Allan Davis: “It’s a lot more enjoyable than icy rain slash snow in Europe.”
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Friday, February 22, 2013

Allan Davis: “It’s a lot more enjoyable than icy rain slash snow in Europe.”

by Ben Atkins at 5:57 AM EST   comments
Categories: Pro Cycling, Tour de Langkawi
Australian sprinter relishing the hot weather racing in Langkawi

Allan davisAllan Davis (Orica-GreenEdge) is starting his thirteenth season as a professional, since joining the Mapei-Quick Step team back in 2001 at the age of twenty. The Queenslander has never appeared at le Tour de Langkawi before, but is evidently relishing in the hot conditions of the Malaysian race.

“It’s my first time,” he confirmed. “So far so good; I’m enjoying the weather. We’ll see how the race goes.

The hot temperatures of Malaysia are certainly closer to those experienced in Davis’ native Australia, and suit him far better than those that will likely be experienced by many of his teammates in Belgium in the Omloop Het Nieuwsblad and Kuurne-Brussel-Kuurne this weekend.

He confirmed that this is a factor in his wanting to ride the race. “For me its part of a preparation stage, so it’s a lot more enjoyable than icy rain slash snow in Europe.”

Much of the talk at Langkawi this year is about the number of high quality sprinters that have travelled to the race, which is expected to make the tradition of one man dominating the many flat stages a thing of the past.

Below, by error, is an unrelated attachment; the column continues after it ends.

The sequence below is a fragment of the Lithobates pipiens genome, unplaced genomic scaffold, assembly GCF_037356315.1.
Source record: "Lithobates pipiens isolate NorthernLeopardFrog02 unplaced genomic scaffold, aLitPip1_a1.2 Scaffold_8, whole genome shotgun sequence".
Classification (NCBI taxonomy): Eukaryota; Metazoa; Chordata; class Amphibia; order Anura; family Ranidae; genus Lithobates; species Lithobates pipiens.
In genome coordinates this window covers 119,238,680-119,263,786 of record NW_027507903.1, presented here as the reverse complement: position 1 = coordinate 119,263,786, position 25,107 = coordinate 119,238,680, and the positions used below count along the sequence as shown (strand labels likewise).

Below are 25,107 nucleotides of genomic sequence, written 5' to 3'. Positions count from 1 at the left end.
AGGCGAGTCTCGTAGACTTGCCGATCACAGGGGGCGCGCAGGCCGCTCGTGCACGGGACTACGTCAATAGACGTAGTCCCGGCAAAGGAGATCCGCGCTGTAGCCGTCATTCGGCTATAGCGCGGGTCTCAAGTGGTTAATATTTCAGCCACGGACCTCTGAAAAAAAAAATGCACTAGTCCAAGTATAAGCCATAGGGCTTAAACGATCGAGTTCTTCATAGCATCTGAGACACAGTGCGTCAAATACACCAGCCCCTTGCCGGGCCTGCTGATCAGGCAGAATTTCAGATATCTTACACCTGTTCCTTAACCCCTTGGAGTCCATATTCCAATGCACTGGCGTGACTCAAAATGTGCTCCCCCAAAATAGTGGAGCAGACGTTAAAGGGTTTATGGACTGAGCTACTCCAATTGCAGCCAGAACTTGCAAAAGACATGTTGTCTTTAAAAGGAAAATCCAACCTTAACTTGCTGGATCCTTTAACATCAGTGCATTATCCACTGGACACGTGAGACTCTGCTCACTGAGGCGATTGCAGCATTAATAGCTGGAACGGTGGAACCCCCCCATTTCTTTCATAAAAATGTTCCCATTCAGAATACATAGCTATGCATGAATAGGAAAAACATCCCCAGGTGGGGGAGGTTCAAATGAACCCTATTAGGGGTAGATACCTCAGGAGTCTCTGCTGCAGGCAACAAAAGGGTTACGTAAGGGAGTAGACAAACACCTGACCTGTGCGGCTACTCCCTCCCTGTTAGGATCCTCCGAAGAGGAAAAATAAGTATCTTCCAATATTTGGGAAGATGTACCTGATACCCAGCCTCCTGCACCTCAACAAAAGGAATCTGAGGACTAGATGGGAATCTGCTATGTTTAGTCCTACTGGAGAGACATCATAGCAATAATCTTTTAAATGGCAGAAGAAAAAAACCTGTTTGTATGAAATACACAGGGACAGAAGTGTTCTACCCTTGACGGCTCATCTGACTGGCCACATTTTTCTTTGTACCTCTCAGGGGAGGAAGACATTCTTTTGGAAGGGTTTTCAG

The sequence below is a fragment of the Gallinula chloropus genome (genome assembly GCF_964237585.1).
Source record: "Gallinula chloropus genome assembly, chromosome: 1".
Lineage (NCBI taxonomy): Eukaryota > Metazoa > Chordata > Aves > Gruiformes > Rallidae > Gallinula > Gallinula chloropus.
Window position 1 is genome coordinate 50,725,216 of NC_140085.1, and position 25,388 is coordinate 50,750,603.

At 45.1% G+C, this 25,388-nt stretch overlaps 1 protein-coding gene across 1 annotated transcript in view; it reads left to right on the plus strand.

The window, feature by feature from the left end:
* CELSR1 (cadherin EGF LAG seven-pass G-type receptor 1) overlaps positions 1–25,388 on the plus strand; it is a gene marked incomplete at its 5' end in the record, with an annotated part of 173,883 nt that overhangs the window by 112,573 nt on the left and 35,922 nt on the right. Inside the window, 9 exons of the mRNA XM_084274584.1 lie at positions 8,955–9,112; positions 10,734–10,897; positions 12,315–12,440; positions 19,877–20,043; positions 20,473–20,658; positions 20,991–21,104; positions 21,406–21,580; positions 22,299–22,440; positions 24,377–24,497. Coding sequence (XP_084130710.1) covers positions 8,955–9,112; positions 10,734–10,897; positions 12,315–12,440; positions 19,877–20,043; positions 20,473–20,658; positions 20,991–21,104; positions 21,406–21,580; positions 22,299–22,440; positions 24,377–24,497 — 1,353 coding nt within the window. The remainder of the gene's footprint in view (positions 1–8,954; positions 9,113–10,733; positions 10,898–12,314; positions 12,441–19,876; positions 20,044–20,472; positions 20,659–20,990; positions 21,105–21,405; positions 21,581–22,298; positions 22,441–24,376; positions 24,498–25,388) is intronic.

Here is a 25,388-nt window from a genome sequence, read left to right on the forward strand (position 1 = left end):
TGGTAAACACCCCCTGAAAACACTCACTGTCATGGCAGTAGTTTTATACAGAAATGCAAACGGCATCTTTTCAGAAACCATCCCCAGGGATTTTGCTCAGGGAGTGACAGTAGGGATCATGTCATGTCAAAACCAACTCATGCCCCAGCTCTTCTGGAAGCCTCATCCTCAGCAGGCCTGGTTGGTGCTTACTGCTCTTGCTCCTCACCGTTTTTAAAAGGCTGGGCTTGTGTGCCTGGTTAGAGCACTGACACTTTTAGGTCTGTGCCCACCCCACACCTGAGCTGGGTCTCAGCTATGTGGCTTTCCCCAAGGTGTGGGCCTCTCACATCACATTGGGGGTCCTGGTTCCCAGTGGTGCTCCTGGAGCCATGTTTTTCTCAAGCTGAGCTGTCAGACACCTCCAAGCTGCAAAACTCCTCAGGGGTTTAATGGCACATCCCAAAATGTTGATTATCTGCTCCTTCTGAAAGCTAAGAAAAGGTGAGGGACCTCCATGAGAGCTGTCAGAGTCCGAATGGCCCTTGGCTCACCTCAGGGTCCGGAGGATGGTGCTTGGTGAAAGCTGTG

“I think it’ll be a bit different this year, from what I’ve read in the past,” Davis said. “Looking at some of the guys here it should be a pretty hot sprinting field, so we should see some… we might see one sprinter dominate, but it won’t be five or six, it’ll be more like two or three.”

Despite being one of Orica-GreenEdge’s fastest sprinters, Davis has begun the 2013 season in the service of teammate Aidis Kruopis. This saw the Lithuanian battling for podium positions in the Tour of Qatar earlier in the month, and is set to continue in Langkawi.

“I’ll be doing lead outs this week,” Davis confirmed. “It’ll be Aidis [sprinting]. He’s in good condition, so it’s his time to get a result. It’s good for me to tune up my lead out stuff as well, Qatar was the same frame of mind; I was more riding the front in the last 30km, but in this I’ll probably be doing the last man stuff. Which will be good as well, to get back into it. Been doing it for the last twelve years or so, but its good to top up the skills.

The dominant lead out train on Langkawi’s opening stage was that of Blanco Pro Cycling, with Davis’ compatriot Graeme Brown escorting Dutchman Theo Bos perfectly into the final few hundred metres. With other ambitions in the race, Orica-GreenEdge cannot hope to compete on a manpower lever with the Dutch team, but Davis is confident of being able to make a difference.

“I think they’re going to be the team to watch,” he confirmed. We don’t have a full sprint train. We’ve got a couple of guys who can do well in the overall; Durbo [Australian champion Luke Durbridge], Pete Weening, [Wesley] Sulzberger, Travis Meyer.”

With four out of the six Orica-GreenEdge riders having overall possibilities, Davis could have his work cut out in looking after Kruopis in the opening stages; one thing is certain though, to get the Lithuanian into position will involve battling with old adversary Brown in the mêlée of the final kilometre.

“I’m sure we’ll be locked shoulders, like old,” he smiled. “Like for the last fifteen years!”


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